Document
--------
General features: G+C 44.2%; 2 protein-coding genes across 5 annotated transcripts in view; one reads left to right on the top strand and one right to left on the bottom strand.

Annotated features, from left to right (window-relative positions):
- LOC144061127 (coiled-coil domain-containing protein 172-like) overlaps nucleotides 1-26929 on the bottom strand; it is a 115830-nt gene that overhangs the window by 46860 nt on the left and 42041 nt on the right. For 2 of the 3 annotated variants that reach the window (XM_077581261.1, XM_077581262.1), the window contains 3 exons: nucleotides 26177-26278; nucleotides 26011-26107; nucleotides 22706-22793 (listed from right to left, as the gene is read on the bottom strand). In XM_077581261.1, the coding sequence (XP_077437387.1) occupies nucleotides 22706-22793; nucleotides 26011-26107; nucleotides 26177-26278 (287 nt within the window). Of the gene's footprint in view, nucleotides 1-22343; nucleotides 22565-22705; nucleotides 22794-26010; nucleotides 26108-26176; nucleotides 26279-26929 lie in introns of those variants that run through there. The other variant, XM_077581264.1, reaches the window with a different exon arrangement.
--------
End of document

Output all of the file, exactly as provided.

General features: G+C 44.2%; 2 protein-coding genes across 5 annotated transcripts in view; one reads left to right on the top strand and one right to left on the bottom strand.

Annotated features, from left to right (window-relative positions):
- LOC144061127 (coiled-coil domain-containing protein 172-like) overlaps nucleotides 1-26929 on the bottom strand; it is a 115830-nt gene that overhangs the window by 46860 nt on the left and 42041 nt on the right. For 2 of the 3 annotated variants that reach the window (XM_077581261.1, XM_077581262.1), the window contains 3 exons: nucleotides 26177-26278; nucleotides 26011-26107; nucleotides 22706-22793 (listed from right to left, as the gene is read on the bottom strand). In XM_077581261.1, the coding sequence (XP_077437387.1) occupies nucleotides 22706-22793; nucleotides 26011-26107; nucleotides 26177-26278 (287 nt within the window). Of the gene's footprint in view, nucleotides 1-22343; nucleotides 22565-22705; nucleotides 22794-26010; nucleotides 26108-26176; nucleotides 26279-26929 lie in introns of those variants that run through there. The other variant, XM_077581264.1, reaches the window with a different exon arrangement.